Soham Sen | ThePrint
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You may hate our snobbish avocado toasts, and our obsession with Insta-worthy cafes. You may absolutely despise the way we hop from one job to another without an ounce of regret or the sentiment of loyalty. But you can’t hate the way we have navigated our shopping habits — they are in complete sync with Prime Minister Narendra Modi’s ambitious Aatmanirbhar Bharat plan.

While ‘boomers’ were throwing Chinese TV sets (that might have been Japanese or Korean) out of their windows to prove their nationalism after the India-China standoff, the average urban millennial consumer was busy finding environment-friendly and sustainable products to satiate her/his immediate needs, and at the same time helping boost local businesses much before you came to know that shopping locally was in national interest.

What you might deem elitist or spoilt behaviour is actually helping local and organic businesses grow. Take for instance Kombucha, a fizzy and fermented drink with 0.5 per cent alcohol content, the craze for which among the Indian consumer is helping local businesses flourish

Our penchant for trying exotic produce and exploring different cultures also helps local businesses prosper.

Several urban millennials I know bought local, Instagram-advertised products in the last few months that we have been working from home. Be it Greater Than Gin from Goa, sustainably sourced Black Baza Coffee from Karnataka or turmeric from Meghalaya. Yes, it costs more and most of the time is a luxury product, but millennials anyway haven’t been buying cars or homes, as Finance Minister Nirmala Sitharaman once pointed out.

An average urban millennial didn’t need a catchy appeal by the Prime Minister in order to buy local and at the same time stay global. This has been an ethos that the privileged in this generation have largely shared for a while.


Also read: These are the things Indians have been spending their money on during the pandemic


Buying local and sustainable products

According to a 2015 Nielsen survey conducted on over 30,000 consumers from over 60 countries, 73 per cent millennials were willing to pay more for sustainable products. Nielsen also noted that we continue to spend more on environmentally friendly products, even though we’re working in the most unfavorable environmental conditions observed in over 100 years. 

That sustainability is intertwined with giving local businesses a push, which is not an alien concept to us. According to a study, an average boomer spends half as much as a millennial while buying from small businesses.

For Jaipur-based Kamakshi Chauhan, consumerism became a subject of existential introspection during the lockdown, and buying local and sustainable products became her numero uno priority while filling her shopping cart. “I have become extremely conscious of the products I buy, and if I do splurge, it’s mostly on local brands. For skincare, I stick to local brands like Pixi, Pahadi Local, Forest Essentials, and Conscious Chemist.”

Chauhan, like many of her privileged millennial contemporaries, is extremely cautious of buying products that are ethically sourced, cruelty-free and locally produced. She says she will stick to Jaipur-based brands like Gulabchand, Suvasa and Rattan textiles among others.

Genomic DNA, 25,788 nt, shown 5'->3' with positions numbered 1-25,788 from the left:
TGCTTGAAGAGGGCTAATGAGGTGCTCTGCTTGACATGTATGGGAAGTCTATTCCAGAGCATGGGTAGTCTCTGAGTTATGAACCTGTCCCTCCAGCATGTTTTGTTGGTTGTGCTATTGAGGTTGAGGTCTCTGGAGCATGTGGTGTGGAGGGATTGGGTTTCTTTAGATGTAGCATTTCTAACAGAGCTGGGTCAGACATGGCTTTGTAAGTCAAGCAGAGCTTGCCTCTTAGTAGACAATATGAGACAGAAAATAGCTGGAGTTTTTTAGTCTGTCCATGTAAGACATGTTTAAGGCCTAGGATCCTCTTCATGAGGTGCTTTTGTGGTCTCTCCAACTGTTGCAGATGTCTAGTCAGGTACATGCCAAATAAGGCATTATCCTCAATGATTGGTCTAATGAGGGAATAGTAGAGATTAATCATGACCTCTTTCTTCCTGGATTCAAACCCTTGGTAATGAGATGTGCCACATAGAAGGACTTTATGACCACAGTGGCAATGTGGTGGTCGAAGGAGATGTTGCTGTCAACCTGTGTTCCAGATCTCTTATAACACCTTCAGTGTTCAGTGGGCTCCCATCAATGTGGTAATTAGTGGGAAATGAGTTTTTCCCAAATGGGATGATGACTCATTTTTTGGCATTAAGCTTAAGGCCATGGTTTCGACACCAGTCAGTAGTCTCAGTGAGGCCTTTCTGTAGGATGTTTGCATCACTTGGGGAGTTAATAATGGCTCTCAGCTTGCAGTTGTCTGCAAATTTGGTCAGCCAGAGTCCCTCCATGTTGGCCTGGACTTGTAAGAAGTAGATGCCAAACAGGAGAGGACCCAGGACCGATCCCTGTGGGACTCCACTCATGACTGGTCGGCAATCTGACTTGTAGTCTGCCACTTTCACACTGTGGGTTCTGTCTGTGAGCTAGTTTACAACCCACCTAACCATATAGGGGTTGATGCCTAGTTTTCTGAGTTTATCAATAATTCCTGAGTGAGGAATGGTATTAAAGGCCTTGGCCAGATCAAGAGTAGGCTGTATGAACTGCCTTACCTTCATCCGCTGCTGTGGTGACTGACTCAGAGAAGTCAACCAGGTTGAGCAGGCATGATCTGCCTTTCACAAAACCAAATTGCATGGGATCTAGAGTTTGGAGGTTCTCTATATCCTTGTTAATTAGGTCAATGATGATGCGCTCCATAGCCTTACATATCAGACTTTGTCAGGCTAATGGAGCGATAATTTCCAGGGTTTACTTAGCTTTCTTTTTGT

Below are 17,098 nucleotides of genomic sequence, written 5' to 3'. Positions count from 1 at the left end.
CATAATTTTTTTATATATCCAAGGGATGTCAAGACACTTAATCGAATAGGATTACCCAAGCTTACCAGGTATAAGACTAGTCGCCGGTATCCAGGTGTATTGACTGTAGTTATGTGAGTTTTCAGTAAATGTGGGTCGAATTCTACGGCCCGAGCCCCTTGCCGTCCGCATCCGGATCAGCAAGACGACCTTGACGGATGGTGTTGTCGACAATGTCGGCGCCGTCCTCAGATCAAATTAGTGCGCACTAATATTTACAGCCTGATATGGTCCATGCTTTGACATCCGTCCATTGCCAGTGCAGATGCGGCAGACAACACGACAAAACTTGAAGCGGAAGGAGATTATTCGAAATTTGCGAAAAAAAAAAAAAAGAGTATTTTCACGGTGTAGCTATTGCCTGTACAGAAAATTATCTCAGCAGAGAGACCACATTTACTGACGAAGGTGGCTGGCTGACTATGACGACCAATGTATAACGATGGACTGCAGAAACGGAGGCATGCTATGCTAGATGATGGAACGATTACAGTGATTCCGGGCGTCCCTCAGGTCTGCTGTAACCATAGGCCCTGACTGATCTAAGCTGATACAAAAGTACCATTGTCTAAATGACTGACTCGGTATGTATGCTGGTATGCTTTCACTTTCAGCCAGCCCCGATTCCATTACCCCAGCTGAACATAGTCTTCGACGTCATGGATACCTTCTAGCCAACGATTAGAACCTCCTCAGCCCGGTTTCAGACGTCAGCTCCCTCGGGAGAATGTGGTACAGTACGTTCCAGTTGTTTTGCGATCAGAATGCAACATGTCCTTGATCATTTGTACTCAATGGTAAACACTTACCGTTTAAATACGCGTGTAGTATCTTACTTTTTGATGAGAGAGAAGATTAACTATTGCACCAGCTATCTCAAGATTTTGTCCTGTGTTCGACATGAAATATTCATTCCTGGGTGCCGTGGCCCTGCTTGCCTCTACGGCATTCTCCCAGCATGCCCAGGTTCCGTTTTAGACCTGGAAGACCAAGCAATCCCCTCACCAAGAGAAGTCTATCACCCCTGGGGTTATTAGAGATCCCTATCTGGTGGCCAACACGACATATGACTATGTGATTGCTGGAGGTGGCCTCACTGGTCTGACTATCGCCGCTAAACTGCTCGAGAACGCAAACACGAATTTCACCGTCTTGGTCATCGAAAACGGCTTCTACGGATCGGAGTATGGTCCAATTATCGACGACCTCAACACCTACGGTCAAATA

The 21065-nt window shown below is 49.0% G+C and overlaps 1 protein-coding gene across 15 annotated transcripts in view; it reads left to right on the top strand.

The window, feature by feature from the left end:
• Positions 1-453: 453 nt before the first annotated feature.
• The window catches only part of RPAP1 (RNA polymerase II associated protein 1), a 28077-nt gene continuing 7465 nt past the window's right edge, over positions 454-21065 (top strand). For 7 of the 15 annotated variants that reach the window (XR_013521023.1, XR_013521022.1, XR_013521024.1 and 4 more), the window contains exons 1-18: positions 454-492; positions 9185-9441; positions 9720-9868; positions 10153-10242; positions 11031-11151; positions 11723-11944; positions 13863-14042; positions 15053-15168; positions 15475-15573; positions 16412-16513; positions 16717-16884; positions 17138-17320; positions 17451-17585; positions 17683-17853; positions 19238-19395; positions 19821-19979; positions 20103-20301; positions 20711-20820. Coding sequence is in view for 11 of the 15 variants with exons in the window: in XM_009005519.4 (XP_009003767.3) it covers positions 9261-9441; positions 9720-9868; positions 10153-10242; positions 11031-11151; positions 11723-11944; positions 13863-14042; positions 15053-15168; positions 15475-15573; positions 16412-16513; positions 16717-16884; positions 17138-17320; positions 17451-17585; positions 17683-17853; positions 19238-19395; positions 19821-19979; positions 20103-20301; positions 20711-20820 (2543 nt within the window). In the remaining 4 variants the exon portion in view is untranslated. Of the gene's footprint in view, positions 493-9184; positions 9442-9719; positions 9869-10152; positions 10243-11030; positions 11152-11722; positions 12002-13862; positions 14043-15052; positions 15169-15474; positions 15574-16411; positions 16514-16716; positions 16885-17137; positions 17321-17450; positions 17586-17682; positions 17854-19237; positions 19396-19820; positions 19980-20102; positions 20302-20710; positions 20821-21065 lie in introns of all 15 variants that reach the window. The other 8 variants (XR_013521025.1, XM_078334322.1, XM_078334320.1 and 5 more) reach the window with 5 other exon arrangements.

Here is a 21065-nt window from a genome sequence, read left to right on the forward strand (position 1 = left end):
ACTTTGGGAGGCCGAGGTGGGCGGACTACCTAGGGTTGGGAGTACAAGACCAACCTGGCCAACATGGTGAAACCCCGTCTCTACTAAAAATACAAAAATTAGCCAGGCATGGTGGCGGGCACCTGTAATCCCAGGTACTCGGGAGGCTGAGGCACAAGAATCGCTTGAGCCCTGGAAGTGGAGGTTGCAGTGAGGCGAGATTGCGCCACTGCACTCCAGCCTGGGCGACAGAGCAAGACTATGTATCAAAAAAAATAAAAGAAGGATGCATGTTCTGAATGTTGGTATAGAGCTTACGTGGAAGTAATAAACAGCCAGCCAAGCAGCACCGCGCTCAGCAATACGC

ALso read: How young people would like to redesign education and skills for a post-Covid era


Changing market 

Millennials today are key drivers of the market, and they have certainly been disruptive, making companies stay on their toes. RWA uncles, who like to lecture us on our choice of clothes and food and nationalism, would do well to remember this.

Our habit of buying local to boost domestic economies rather than swell the pockets of multinationals has driven the organic farm-to-table industry and forced a number of businesses to source products locally, and adopt sustainable business practices. 

The greatest testimony to our commitment to local businesses has to be the shop local tag or ‘support local businesses’ sticker visible on Instagram, which helps us spot, promote and buy from local businesses. Even though Facebook, which owns Instagram, says it’s their way to give these businesses a virtual platform, one cannot be sure of the social media giant’s claim of philanthropic generosity. They’re astute and probably best-suited in reading our consumption patterns. Introduction of such hashtags and stickers means Facebook noticed millennials pay attention to local businesses and that it was in its interest to help us find what we’re looking for.

So, dear boomers, save your lectures on ethics and patriotism and hide your scoffs when someone orders an avocado toast. Millennials are doing much more than smashing TV screens in vain. They are pushing markets to turn local while maintaining a global appeal.

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1 Comment Share Your Views

1 COMMENT

  1. Really amusing when indians adopt American classification of boomers millenials etc. India never had boomers. Not in the socioeconomic sense. Just nonsense.

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